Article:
#ArtsyTuesday: How Alex Steinweiss Revolutionized Album Cover Art

Albums in their early days were stored out of sight in plain brown wrapping. Buyers needed to know what they were looking for and ask for the album by its title.

All of this was changed by one man.

album coversIn 1938, music creative packaging was revolutionized when Alex Steinweiss, a 23-year old man, was appointed by Columbia to be the company’s first art director. He immediately suggested that there was something missing in Columbia’s tactics. The first album cover from Steinweiss came out in 1939. It was a song collection from Rodgers and Hammerstein, the renowned writing team from American musical theatre. The cover featured a theatre marquee that had the names of the composers in lights.

Steinwess wanted people to hear the music when they saw the artwork

This one simple step showed just how powerful custom media packaging could have in sales. From this time, it has been estimated that there was an increase in record sales of about 800%. The designs by Steinweiss featured illustrations that had a very strong European influence. Over the next decade these set the tone as more record companies joined in on the trend.

A Powerful Force In Social History

Subsequent media packaging developments have frequently reflected societal changes. For example, during the 1950’s photography advances, artist head shots became very popular album cover choices. However, they sometimes revealed some of history’s more controversial aspects. The original cover for The Chantels’ album depicted all four black female musicians. However, once the record started drawing national attention, the cover art was switched to a picture of two white teenagers looking at a jukebox.

Some record labels, by contrast, used their media packaging as a powerful force for social change through reinforcing the Civil Rights Movement, which was emerging. Blue Note and Specialty, then Motown later on, focused on promoting rather than hiding black artists.

Leading the way was Blue Note. They integrated their artwork as part of the entire package. Their designer during the 1950s as well as 1960s was Reid Miles. He worked with briefs from the musicians to create covers that reflected the meaning and mood of their music instead of depending on commercial images that many companies used during that time.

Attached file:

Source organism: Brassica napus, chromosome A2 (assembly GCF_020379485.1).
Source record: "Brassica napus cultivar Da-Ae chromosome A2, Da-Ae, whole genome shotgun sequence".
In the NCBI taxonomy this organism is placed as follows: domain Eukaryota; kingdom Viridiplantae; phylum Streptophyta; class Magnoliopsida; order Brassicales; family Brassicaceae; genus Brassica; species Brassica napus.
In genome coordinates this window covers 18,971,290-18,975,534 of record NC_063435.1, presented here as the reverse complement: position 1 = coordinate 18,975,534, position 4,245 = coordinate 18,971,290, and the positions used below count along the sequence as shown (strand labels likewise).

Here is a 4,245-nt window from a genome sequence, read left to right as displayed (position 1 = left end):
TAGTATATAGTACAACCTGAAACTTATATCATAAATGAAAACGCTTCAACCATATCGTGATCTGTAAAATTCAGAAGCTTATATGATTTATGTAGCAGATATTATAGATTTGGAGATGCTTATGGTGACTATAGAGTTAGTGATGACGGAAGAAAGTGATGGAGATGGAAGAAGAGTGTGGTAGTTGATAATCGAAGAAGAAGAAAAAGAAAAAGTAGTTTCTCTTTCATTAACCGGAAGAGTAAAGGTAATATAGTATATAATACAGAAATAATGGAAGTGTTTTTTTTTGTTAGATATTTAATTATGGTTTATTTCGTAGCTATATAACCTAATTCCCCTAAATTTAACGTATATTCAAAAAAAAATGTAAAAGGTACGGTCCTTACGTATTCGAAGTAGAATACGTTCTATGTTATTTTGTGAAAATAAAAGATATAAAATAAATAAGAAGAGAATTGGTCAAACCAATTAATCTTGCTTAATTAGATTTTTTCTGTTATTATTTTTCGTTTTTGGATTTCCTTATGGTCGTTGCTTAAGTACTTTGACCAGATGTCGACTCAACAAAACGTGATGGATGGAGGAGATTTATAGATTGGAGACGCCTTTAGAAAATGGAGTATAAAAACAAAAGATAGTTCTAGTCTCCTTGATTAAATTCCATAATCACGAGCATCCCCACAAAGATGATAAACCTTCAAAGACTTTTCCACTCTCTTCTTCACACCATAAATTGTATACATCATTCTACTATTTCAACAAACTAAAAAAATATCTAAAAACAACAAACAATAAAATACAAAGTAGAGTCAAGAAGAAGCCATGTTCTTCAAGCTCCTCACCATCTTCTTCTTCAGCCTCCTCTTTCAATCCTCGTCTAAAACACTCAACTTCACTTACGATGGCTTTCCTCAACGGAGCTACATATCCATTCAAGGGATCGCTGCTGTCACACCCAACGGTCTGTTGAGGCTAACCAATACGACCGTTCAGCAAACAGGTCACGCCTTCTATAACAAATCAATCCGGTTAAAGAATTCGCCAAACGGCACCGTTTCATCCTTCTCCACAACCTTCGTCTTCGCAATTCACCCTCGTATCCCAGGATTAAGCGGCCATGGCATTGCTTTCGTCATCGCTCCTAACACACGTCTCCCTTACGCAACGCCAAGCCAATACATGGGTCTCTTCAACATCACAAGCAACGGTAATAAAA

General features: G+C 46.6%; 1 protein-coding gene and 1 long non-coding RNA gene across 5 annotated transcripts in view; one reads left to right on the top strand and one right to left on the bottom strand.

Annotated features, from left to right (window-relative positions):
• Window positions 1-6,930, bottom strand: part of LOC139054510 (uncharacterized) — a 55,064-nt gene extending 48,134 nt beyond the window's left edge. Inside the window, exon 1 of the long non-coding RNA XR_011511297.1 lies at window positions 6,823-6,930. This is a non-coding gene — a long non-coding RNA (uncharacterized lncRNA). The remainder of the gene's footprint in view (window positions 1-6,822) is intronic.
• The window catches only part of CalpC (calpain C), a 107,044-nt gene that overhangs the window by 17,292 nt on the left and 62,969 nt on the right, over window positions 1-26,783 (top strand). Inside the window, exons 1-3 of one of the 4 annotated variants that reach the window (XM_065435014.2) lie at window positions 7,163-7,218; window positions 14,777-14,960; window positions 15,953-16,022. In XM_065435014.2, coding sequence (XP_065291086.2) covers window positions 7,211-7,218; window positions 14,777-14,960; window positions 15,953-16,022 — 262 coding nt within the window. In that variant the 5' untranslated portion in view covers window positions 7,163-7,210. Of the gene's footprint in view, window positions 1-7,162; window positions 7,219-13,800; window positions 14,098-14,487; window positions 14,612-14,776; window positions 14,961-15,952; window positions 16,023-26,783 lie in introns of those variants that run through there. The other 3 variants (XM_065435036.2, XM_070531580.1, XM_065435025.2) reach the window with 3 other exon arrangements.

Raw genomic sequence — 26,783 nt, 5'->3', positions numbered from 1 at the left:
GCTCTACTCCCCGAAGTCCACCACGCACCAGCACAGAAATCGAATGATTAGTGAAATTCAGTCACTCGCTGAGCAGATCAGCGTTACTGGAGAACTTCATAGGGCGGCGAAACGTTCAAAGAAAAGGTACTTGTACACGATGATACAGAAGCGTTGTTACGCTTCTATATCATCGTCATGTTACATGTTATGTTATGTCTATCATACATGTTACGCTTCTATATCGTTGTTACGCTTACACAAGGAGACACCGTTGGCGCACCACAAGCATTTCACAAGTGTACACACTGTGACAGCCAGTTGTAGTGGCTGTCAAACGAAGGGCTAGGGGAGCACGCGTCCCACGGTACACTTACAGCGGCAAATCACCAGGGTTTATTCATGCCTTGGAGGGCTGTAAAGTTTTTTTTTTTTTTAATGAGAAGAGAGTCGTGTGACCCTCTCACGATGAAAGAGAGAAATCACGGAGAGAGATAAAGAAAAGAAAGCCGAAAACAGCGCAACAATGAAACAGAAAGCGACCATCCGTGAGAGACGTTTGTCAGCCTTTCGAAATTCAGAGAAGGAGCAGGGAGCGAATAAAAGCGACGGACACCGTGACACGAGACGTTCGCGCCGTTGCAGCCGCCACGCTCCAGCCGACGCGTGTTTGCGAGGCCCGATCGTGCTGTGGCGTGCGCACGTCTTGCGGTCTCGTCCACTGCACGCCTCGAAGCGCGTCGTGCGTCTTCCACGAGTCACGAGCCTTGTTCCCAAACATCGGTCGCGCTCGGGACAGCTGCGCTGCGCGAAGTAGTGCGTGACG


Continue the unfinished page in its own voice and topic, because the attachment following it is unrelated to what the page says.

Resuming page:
Art For Art’s Sake?

In 1967 The Beatles’ Sgt Pepper album was released. This represented the next major turning point. This is often considered the all time number one album. The cover featured an explosion of color and design. It was also the first album that had the lyrics printed on the customized inner sleeve as well as being the first cover to really be treated like a work of art.

However, media packaging has a long association with current developments in the art world. The cover for Jackie Gleason’s 1955 album Lonesome Echo was designed by Salvador Dali, which transformed media packaging into a legitimate art form. Subsequent collaborations between the music and art worlds have continued to reinforce this. For example:

  • Andy Warhol and the Rolling Stones on the 1971 album Sticky Fingers
  • Debbie Harry and H.R. Giger on the 1981 album KooKoo
  • The Hours and Damien Hirst on the 2009 album The Hours

The Future

Custom media packaging, whether merely echoing the day’s latest fashions, making artwork for art’s sake or conveying serious political statements, continues reflecting societal values, and has done so from the beginning. These days, traditional vinyl has become popular again among collectors. One of the main reasons why is because it allows for a large format with great cover art.

However, recent releases have illustrated that DVD and CD packaging also offer plenty of opportunities for artistic expression. Instead of having to cram a lot of artwork into a small space, DVD and CD packaging actually allows for more. This includes the booklet, image tray underneath the CD, back of box, as well as on the CD itself. There is a blank canvas for artists to create their images on and help keep the mysteries alive as music lovers attempt to find messages inside that artwork that is part of the whole package.

By Geoff Roy

Geoff Roy enjoys writing and curating blogs across a wide range of industry niches. In his spare time, he enjoys quality time with his family, running and swimming, and supping the odd pint of T.E.A. from the Hogsback Brewery.


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